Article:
"This case comes down to doing the right thing and that's what Nikki Reed did," senior deputy prosecutor Jeanna Sherrill said in her final remarks.
Sherrill acknowledged that Reed had left the scene before police arrived, with investigators only finding her once she's been arrested for violating her probation. But Sherrill asked jurors to consider Reed's demeanor on the witness stand, how obviously moved she was by seeing Gill killed, how scared she was when the killer pointed the gun at her and how regretful she was about leaving before authorities arrived, even more than four years after the murder.
"She's been consistent since Day One. She was 100 percent sure then and she's 100 percent sure now [Sisk is the killer,]" Sherrill told jurors.
"Mr. Gill was living in a dangerous situation but the law still protects Mr. Gill. He touched one person to care ... to care enough to tell police the truth ... to come forward four years later to come tell you the truth."
Sisk, who has more than 14 prior convictions, mostly for drugs, did not testify. He was on parole on an 18-year prison sentence for drug possession when Gill was killed. He was an animated presence during the trial, frequently waving or motioning to Johnson to consult with him about evidence or testimony.
In his final remarks, Johnson told jurors that if they thought that he and his client had been arguing during the proceedings that was not so. Calling Sisk a "really good friend," Johnson said Sisk knew the case against him better than anyone and was actively participating in his own defense.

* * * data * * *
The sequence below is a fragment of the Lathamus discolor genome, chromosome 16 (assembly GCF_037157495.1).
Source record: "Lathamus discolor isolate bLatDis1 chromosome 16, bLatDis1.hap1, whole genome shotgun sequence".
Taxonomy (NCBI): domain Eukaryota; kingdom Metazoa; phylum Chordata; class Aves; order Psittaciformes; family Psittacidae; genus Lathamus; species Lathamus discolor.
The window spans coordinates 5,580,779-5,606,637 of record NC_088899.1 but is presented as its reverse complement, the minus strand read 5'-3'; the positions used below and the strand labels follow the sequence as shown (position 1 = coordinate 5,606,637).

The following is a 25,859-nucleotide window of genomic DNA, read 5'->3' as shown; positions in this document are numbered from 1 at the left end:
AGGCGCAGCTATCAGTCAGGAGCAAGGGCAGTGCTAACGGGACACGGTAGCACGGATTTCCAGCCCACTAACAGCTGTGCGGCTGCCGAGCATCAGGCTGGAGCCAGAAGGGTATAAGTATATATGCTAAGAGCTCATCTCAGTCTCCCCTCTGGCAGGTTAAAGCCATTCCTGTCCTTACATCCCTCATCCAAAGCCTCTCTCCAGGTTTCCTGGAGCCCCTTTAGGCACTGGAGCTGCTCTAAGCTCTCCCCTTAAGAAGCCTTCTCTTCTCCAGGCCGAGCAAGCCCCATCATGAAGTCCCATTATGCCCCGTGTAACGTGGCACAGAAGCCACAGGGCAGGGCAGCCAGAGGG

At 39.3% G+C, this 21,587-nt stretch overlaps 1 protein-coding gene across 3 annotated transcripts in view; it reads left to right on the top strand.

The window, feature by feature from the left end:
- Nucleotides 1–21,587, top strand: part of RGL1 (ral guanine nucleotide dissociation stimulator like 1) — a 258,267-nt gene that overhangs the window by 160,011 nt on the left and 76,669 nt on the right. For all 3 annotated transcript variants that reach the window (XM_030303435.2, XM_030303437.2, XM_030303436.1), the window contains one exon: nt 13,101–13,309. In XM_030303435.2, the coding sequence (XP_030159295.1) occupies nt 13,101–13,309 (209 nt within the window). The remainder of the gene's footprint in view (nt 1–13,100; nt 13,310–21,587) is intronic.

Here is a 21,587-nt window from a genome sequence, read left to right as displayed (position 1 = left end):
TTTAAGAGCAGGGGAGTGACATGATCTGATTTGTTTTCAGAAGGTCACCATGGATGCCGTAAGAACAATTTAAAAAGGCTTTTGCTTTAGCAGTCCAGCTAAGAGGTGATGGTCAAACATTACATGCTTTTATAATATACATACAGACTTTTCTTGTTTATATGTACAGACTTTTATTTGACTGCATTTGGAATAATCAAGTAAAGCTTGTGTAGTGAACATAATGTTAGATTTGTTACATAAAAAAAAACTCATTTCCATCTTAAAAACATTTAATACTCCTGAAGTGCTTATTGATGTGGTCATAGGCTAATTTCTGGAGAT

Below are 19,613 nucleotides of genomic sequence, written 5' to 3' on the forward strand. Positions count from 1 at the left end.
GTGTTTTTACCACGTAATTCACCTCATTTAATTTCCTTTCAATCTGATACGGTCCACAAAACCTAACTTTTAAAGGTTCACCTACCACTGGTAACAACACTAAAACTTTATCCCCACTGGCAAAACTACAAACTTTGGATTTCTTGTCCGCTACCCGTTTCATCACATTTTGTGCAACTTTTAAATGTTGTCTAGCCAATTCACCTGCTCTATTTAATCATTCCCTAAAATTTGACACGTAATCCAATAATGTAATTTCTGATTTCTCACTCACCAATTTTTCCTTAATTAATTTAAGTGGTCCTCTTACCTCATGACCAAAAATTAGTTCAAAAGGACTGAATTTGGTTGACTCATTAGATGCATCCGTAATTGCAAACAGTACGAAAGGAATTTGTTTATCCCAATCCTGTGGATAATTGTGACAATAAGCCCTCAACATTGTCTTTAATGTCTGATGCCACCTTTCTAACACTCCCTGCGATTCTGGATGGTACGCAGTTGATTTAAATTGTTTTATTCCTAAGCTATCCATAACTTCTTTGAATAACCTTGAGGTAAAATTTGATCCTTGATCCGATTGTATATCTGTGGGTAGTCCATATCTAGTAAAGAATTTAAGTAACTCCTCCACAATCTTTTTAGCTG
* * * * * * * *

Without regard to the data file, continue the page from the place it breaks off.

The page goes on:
The trial appeared to hit a brief snag on Thursday after one juror told courthouse guards that she had heard one of Sisk's supporters make a questionable remark about Reed to Sisk. A second juror was said to have possibly overheard the first juror talking to security.
The disclosure prompted the judge to convene a bench conference where she and the lawyers could question the two women without the audience overhearing. The women were allowed to remain on the jury when Sisk did not object to them continuing to serve.
Sisk became a suspect after Reed identified his twin brother as having been present during the shooting. Reed said she'd never seen the man before that day but had heard he was known as "Shorter Garden Twin."
Police quickly learned that Sisk's twin, Brandon Taiwon Sisk, is in federal prison serving a five-year sentence for methamphetamine trafficking. During further questioning, Reed said Shorter Garden Twin was the man she saw shoot Gill. Brandon Sisk is due for release in July 2026.